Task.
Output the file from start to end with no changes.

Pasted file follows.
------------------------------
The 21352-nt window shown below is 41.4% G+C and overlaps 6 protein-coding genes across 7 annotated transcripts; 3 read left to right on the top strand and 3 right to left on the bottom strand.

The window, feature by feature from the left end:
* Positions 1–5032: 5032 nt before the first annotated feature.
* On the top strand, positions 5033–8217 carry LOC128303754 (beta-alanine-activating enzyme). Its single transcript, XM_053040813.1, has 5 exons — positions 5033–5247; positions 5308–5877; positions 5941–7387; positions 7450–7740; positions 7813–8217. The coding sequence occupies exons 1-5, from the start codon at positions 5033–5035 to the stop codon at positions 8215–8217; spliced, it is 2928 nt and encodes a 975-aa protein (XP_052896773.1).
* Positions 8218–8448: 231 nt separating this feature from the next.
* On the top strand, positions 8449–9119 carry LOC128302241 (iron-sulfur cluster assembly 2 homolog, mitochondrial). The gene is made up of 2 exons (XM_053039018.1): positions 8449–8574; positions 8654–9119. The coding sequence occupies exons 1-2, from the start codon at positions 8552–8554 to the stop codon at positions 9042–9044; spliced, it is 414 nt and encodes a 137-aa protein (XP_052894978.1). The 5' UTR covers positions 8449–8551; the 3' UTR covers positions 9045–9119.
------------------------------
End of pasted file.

The 21352-nt window shown below is 41.4% G+C and overlaps 6 protein-coding genes across 7 annotated transcripts; 3 read left to right on the top strand and 3 right to left on the bottom strand.

The window, feature by feature from the left end:
* Positions 1–5032: 5032 nt before the first annotated feature.
* On the top strand, positions 5033–8217 carry LOC128303754 (beta-alanine-activating enzyme). Its single transcript, XM_053040813.1, has 5 exons — positions 5033–5247; positions 5308–5877; positions 5941–7387; positions 7450–7740; positions 7813–8217. The coding sequence occupies exons 1-5, from the start codon at positions 5033–5035 to the stop codon at positions 8215–8217; spliced, it is 2928 nt and encodes a 975-aa protein (XP_052896773.1).
* Positions 8218–8448: 231 nt separating this feature from the next.
* On the top strand, positions 8449–9119 carry LOC128302241 (iron-sulfur cluster assembly 2 homolog, mitochondrial). The gene is made up of 2 exons (XM_053039018.1): positions 8449–8574; positions 8654–9119. The coding sequence occupies exons 1-2, from the start codon at positions 8552–8554 to the stop codon at positions 9042–9044; spliced, it is 414 nt and encodes a 137-aa protein (XP_052894978.1). The 5' UTR covers positions 8449–8551; the 3' UTR covers positions 9045–9119.